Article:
‘I wish I had fought apartheid’ — a white South African’s big regret


I was born in Cape Town in 1970 to middle-class white parents. My father is Jewish by birth, my mother by choice — she converted to Judaism after I was born. Twice, in fact, because Reform (or Progressive) conversions are not recognised by Orthodox Jewish institutions — but that’s a story for another day. Both conversions happened after I was born, so I wasn’t born Jewish. (You are only considered Jewish by birth — in the eyes of Orthodox Judaism — if your mother is Jewish. I can’t thank mine enough for choosing to ‘complete’ our Jewishness by converting. Whatever objections I have to the way traditional Jewish institutions treat those they consider unworthy of inclusion, it has made my life and that of my husband and children so much easier.)

We lived first in Pinelands, then Tamboerskloof, before moving to the then up-and-coming suburb of Camps Bay, where, bar a short move back to Tamboerskloof, we stayed (downscaling drastically after a dramatic downturn in our circumstances) until I moved out of home in 1993 to share a flat in — you guessed it — Tamboerskloof.

I attended a Jewish day school from preschool to matric and then, predictably, studied first at UCT then at Unisa in the years leading up to the dawn of democracy in South Africa. I was in the same school lift scheme for 12 years with friends from homes similar to mine, give or take a few luxury sedans (theirs) and family scandals (mainly mine).

And so, I managed to reach my twenties without any involvement in or concern for the politics of my country. Blinded by my whiteness and that of the vast majority of people I came into contact with, I didn’t support the government — I ignored it. I simply never questioned the inequities of the system that entrenched me and my kind in our middle-class utopia.

I can’t pinpoint the moment it changed for me but I know that it was too late — the liberation struggle was over and I had played no part in it. This is perhaps my one big regret in life. One of the biggest inequities in modern history happened on my doorstep — and I was so immersed in the vagaries of my own insular life that I didn’t question it. As a Jew, especially given my people’s history, I am ashamed of myself.

I was recently privileged to interview Pumla Gobodo-Madikizela for Fairlady magazine. The focus of our meeting was her book, Dare We Hope? Facing Our Past to Find a New Future, which I read together with her earlier award-winning book, A Human Being Died That Night. Her words transported me back to the 80s and early 90s, and reminded me that my own experience of that era was so far removed from that of the majority of South Africans as to seem unreal.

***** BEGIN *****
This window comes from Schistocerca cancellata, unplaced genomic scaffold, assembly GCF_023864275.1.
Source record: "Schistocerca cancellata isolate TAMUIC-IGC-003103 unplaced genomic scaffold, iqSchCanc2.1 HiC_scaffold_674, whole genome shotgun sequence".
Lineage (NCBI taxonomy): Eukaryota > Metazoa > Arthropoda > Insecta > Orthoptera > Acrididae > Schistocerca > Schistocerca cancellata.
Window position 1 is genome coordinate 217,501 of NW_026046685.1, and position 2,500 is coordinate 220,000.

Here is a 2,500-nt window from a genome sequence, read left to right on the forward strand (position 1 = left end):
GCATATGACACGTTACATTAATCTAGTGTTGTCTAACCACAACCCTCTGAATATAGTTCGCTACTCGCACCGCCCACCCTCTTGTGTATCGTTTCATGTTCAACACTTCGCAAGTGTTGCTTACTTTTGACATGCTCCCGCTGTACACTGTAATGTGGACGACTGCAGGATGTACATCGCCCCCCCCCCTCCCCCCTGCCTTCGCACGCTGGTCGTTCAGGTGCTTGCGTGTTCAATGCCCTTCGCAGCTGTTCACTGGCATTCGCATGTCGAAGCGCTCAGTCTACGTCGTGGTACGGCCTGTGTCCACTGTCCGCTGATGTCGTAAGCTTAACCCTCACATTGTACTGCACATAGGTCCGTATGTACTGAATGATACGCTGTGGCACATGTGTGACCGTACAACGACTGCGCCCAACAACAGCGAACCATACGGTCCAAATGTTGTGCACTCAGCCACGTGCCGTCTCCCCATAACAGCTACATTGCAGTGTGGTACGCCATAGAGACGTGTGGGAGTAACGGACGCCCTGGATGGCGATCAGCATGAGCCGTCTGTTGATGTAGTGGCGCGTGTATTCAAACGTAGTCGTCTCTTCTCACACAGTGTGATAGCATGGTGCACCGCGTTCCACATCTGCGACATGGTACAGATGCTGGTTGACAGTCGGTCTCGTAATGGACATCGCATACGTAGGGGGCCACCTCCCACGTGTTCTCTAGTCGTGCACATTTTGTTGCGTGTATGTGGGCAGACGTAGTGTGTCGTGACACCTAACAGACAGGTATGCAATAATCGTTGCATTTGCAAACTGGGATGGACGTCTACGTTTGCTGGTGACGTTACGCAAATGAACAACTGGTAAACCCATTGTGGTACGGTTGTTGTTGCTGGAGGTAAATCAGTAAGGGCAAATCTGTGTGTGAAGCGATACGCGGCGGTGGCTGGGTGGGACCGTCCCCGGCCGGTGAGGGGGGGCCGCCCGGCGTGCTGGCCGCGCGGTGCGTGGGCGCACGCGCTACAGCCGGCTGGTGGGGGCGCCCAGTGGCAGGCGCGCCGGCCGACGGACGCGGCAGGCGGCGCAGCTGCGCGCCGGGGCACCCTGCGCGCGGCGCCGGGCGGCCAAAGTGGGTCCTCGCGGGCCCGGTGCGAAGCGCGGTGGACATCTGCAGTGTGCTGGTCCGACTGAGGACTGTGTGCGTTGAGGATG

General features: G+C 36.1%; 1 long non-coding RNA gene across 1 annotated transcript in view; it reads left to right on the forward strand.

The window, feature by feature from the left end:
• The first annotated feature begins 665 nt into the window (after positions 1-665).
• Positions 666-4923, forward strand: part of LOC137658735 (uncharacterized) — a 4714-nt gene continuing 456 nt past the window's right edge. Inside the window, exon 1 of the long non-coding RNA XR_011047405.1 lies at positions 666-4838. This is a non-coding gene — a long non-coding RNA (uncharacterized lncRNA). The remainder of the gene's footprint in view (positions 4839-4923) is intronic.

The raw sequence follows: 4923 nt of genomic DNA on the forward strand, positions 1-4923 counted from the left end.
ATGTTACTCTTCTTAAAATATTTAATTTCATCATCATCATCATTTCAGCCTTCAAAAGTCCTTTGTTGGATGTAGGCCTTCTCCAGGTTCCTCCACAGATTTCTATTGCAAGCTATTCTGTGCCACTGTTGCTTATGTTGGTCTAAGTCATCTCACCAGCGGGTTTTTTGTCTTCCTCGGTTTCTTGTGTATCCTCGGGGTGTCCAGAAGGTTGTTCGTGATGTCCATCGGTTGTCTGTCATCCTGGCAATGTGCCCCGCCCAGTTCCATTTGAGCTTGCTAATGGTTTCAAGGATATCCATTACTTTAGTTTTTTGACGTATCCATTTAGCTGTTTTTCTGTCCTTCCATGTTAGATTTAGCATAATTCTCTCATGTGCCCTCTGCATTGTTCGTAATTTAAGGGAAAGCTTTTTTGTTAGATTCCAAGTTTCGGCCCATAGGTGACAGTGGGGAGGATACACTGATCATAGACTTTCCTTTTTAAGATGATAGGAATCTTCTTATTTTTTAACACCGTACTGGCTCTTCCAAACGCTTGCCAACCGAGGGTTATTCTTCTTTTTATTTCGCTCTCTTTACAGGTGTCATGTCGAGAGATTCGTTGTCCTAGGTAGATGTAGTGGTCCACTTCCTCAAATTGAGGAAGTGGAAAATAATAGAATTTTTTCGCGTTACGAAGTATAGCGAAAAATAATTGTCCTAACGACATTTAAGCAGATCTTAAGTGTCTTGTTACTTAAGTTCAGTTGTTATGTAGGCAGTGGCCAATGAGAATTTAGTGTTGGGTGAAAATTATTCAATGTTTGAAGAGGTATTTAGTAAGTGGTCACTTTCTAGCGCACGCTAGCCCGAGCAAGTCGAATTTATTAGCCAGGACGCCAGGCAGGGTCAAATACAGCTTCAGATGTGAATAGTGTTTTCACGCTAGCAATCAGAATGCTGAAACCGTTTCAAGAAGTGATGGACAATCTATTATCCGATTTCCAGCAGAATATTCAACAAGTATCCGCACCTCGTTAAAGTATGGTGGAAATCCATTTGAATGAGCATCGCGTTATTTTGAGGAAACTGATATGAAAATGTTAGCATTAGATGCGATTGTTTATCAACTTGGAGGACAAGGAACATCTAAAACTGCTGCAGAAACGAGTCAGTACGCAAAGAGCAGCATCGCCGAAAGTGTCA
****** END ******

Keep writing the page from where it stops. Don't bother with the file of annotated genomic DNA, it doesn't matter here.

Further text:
But more than that, my encounter with the world she described made me realise just how little I know about what it felt (and feels) like to not be white when being white, an accident of birth, determined (and for many still determines) the quality and context of your life.

I have no memories of “Only whites/ Net blankes” signs, passbooks, curfews, forced removals, forbidden love. I learned about District Six through the lyrics of David Kramer and Taliep Petersen; I didn’t know who Nelson Mandela was until after the unbanning of the ANC.

The closest I got to the horrors people who looked like me perpetrated against people who didn’t look like me was knowing that one or two of my classmates had gone “to the border” after school. I only recently found out what this meant. (Paul Morris’s book Back to Angola is one of the many vying for my attention; Pumla’s books exposed me to the dark underbelly of conscription, the apartheid government’s brainwashing weapon, and I want to understand what went on in the minds of those young boys, my contemporaries.)

I feel like I missed out on my own past — the one I remember feels hollow and unreal. How could I have been that self-absorbed?

It was only after I returned to South Africa in the late 1990s after completing my law studies at Cambridge University that I noticed the injustice around me and widened my circle of influence. I started using my skills and resources to better the lives of those whose suffering the younger me failed to recognise.

Even though I am now living a more considered and considerate life, the boundaries of my daily world are still fairly narrow — I still live in Cape Town’s City Bowl and my children attend the same school my husband and I did. And I still yearn for an authentic experience of the past. And while I am involved with people and in projects outside my comfort zone, I still yearn to know more and fill the gaps in my memories of the past.

My bookshop is piled high with books, both fiction and non-fiction, describing the experiences of real and imaginary South Africans before and after 1994 — Zakes Mda, Sixolile Mbalo, Gillian Slovo, CA Davids, Pieter-Dirk Uys, Zukiswa Wanner, Dominique Botha, Nic Mhlongo, Thando Mgqolozana, Damon Galgut, Mandla Langa.

I devour these books in an attempt to fill in my gaps, vicariously experiencing South Africa’s past through the lens of those who have stories to tell based on their own or someone else’s past. I can’t change my own history and, although I judge myself harshly, I know I need to move on from these limiting emotions in order to be a meaningful part of South Africa’s future.

We recently celebrated Yom Kippur — the Jewish Day of Atonement. One of the most important prayers we recited was Al Chet in which we confessed our sins. And in this litany of things we repent for I found these words: ‘And for the sin which we have committed before You intentionally or unintentionally.’

I didn’t intentionally ignore the dehumanisation of my fellow South Africans. But that doesn’t excuse my selfishness. Nor does it in any way diminish my shame.

First published in Rand Daily Mail on 3 November 2014.